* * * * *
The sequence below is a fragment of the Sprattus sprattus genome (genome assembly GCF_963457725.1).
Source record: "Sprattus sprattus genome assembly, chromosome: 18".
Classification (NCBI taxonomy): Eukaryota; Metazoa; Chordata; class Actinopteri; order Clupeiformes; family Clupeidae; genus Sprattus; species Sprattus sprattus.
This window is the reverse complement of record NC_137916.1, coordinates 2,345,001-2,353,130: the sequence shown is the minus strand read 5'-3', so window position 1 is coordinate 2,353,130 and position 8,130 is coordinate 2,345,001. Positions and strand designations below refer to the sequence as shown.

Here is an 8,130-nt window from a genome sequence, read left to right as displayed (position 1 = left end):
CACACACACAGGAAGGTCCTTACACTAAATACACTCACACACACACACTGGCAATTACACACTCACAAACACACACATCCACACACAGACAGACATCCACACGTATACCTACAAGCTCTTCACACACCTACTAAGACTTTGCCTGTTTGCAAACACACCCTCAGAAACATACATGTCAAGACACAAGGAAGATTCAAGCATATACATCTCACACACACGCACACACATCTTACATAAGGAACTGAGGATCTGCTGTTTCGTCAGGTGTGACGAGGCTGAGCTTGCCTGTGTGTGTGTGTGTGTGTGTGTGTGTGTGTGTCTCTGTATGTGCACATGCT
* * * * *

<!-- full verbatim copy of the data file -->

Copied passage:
The sequence below is a fragment of the Sprattus sprattus genome (genome assembly GCF_963457725.1).
Source record: "Sprattus sprattus genome assembly, chromosome: 18".
Classification (NCBI taxonomy): Eukaryota; Metazoa; Chordata; class Actinopteri; order Clupeiformes; family Clupeidae; genus Sprattus; species Sprattus sprattus.
This window is the reverse complement of record NC_137916.1, coordinates 2,345,001-2,353,130: the sequence shown is the minus strand read 5'-3', so window position 1 is coordinate 2,353,130 and position 8,130 is coordinate 2,345,001. Positions and strand designations below refer to the sequence as shown.

Here is an 8,130-nt window from a genome sequence, read left to right as displayed (position 1 = left end):
CACACACACAGGAAGGTCCTTACACTAAATACACTCACACACACACACTGGCAATTACACACTCACAAACACACACATCCACACACAGACAGACATCCACACGTATACCTACAAGCTCTTCACACACCTACTAAGACTTTGCCTGTTTGCAAACACACCCTCAGAAACATACATGTCAAGACACAAGGAAGATTCAAGCATATACATCTCACACACACGCACACACATCTTACATAAGGAACTGAGGATCTGCTGTTTCGTCAGGTGTGACGAGGCTGAGCTTGCCTGTGTGTGTGTGTGTGTGTGTGTGTGTGTGTGTCTCTGTATGTGCACATGCT